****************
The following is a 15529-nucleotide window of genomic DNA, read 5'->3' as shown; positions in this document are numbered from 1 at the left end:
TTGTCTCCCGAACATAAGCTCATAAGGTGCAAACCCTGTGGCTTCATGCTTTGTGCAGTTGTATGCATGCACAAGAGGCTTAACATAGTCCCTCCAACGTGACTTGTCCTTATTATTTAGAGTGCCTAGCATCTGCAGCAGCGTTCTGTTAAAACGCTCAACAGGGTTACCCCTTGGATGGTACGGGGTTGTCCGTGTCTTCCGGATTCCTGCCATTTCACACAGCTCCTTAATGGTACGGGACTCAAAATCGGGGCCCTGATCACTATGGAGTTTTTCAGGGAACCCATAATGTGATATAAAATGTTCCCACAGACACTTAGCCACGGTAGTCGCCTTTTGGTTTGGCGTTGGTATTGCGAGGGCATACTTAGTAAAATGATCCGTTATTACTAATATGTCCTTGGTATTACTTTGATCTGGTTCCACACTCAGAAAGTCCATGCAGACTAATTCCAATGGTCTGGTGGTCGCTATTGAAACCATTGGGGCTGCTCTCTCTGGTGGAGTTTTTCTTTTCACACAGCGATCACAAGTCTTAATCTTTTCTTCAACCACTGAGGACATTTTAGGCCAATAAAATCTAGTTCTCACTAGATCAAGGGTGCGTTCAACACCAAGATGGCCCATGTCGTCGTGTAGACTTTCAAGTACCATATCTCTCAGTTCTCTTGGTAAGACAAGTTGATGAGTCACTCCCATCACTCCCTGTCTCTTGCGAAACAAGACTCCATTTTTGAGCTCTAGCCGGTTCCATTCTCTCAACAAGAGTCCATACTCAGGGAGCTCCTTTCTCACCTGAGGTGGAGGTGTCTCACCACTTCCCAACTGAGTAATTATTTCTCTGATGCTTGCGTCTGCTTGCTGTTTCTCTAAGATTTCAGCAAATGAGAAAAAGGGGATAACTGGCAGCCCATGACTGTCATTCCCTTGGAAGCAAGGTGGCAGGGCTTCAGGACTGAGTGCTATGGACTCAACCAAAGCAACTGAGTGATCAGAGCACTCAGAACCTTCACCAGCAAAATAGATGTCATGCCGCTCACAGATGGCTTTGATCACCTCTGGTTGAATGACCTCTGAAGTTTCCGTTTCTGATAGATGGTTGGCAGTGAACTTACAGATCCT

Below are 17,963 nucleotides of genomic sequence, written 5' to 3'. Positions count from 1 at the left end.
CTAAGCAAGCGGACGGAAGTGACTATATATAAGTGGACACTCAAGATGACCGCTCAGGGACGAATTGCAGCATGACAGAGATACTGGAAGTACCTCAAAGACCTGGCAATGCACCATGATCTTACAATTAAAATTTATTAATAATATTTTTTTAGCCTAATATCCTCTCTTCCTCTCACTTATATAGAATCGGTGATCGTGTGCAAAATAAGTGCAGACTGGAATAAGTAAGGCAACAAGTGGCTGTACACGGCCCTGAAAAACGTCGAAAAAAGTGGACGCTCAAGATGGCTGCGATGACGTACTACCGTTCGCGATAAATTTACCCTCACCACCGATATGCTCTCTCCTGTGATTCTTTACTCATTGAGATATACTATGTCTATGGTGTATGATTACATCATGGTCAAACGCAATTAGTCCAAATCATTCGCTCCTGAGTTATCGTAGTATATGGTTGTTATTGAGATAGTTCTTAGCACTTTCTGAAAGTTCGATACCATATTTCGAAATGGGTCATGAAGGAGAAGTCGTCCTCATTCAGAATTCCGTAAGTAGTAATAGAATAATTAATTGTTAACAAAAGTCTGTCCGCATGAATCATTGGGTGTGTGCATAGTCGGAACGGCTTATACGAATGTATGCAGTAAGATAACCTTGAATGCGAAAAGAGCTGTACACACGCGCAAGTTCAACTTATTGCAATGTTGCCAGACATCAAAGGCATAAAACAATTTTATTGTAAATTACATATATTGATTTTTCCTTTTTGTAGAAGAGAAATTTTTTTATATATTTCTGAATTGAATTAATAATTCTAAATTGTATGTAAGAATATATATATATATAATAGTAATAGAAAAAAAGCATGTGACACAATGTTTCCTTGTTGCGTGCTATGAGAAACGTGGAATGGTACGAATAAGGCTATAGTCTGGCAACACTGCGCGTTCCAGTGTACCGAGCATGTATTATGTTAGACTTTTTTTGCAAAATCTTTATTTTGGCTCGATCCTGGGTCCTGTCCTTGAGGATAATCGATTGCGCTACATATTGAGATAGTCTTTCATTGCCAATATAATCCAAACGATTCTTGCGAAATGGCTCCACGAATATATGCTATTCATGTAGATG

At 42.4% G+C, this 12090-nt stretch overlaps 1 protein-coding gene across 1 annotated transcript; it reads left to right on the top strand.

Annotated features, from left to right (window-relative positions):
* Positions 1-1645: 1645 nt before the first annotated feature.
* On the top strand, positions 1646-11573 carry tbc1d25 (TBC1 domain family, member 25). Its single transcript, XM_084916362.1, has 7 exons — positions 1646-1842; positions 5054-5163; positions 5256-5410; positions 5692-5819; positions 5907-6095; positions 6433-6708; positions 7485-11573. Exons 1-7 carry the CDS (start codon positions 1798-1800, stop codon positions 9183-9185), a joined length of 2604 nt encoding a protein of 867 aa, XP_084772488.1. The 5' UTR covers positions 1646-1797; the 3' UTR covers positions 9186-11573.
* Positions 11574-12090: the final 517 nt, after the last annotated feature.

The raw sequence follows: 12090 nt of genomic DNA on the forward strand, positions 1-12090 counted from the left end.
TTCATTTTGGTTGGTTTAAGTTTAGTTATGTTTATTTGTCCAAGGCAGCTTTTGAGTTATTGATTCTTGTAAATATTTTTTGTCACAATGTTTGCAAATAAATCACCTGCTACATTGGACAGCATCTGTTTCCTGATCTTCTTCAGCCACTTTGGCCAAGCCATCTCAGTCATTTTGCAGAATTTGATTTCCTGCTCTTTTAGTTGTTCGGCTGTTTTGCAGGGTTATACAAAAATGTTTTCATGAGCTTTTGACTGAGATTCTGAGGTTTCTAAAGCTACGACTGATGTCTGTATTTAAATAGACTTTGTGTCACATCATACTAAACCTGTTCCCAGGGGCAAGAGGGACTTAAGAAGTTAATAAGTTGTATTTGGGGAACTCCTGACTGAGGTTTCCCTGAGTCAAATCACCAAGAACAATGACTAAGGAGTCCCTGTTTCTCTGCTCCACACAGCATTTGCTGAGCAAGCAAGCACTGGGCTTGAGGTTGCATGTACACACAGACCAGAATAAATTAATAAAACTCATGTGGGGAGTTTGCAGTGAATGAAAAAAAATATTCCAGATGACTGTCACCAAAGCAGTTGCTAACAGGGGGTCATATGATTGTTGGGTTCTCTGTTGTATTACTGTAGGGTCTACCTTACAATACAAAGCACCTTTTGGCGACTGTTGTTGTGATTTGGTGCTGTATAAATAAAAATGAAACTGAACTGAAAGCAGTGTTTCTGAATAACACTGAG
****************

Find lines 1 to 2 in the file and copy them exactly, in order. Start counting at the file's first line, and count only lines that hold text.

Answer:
The following is a 15529-nucleotide window of genomic DNA, read 5'->3' as shown; positions in this document are numbered from 1 at the left end:
TTGTCTCCCGAACATAAGCTCATAAGGTGCAAACCCTGTGGCTTCATGCTTTGTGCAGTTGTATGCATGCACAAGAGGCTTAACATAGTCCCTCCAACGTGACTTGTCCTTATTATTTAGAGTGCCTAGCATCTGCAGCAGCGTTCTGTTAAAACGCTCAACAGGGTTACCCCTTGGATGGTACGGGGTTGTCCGTGTCTTCCGGATTCCTGCCATTTCACACAGCTCCTTAATGGTACGGGACTCAAAATCGGGGCCCTGATCACTATGGAGTTTTTCAGGGAACCCATAATGTGATATAAAATGTTCCCACAGACACTTAGCCACGGTAGTCGCCTTTTGGTTTGGCGTTGGTATTGCGAGGGCATACTTAGTAAAATGATCCGTTATTACTAATATGTCCTTGGTATTACTTTGATCTGGTTCCACACTCAGAAAGTCCATGCAGACTAATTCCAATGGTCTGGTGGTCGCTATTGAAACCATTGGGGCTGCTCTCTCTGGTGGAGTTTTTCTTTTCACACAGCGATCACAAGTCTTAATCTTTTCTTCAACCACTGAGGACATTTTAGGCCAATAAAATCTAGTTCTCACTAGATCAAGGGTGCGTTCAACACCAAGATGGCCCATGTCGTCGTGTAGACTTTCAAGTACCATATCTCTCAGTTCTCTTGGTAAGACAAGTTGATGAGTCACTCCCATCACTCCCTGTCTCTTGCGAAACAAGACTCCATTTTTGAGCTCTAGCCGGTTCCATTCTCTCAACAAGAGTCCATACTCAGGGAGCTCCTTTCTCACCTGAGGTGGAGGTGTCTCACCACTTCCCAACTGAGTAATTATTTCTCTGATGCTTGCGTCTGCTTGCTGTTTCTCTAAGATTTCAGCAAATGAGAAAAAGGGGATAACTGGCAGCCCATGACTGTCATTCCCTTGGAAGCAAGGTGGCAGGGCTTCAGGACTGAGTGCTATGGACTCAACCAAAGCAACTGAGTGATCAGAGCACTCAGAACCTTCACCAGCAAAATAGATGTCATGCCGCTCACAGATGGCTTTGATCACCTCTGGTTGAATGACCTCTGAAGTTTCCGTTTCTGATAGATGGTTGGCAGTGAACTTACAGATCCT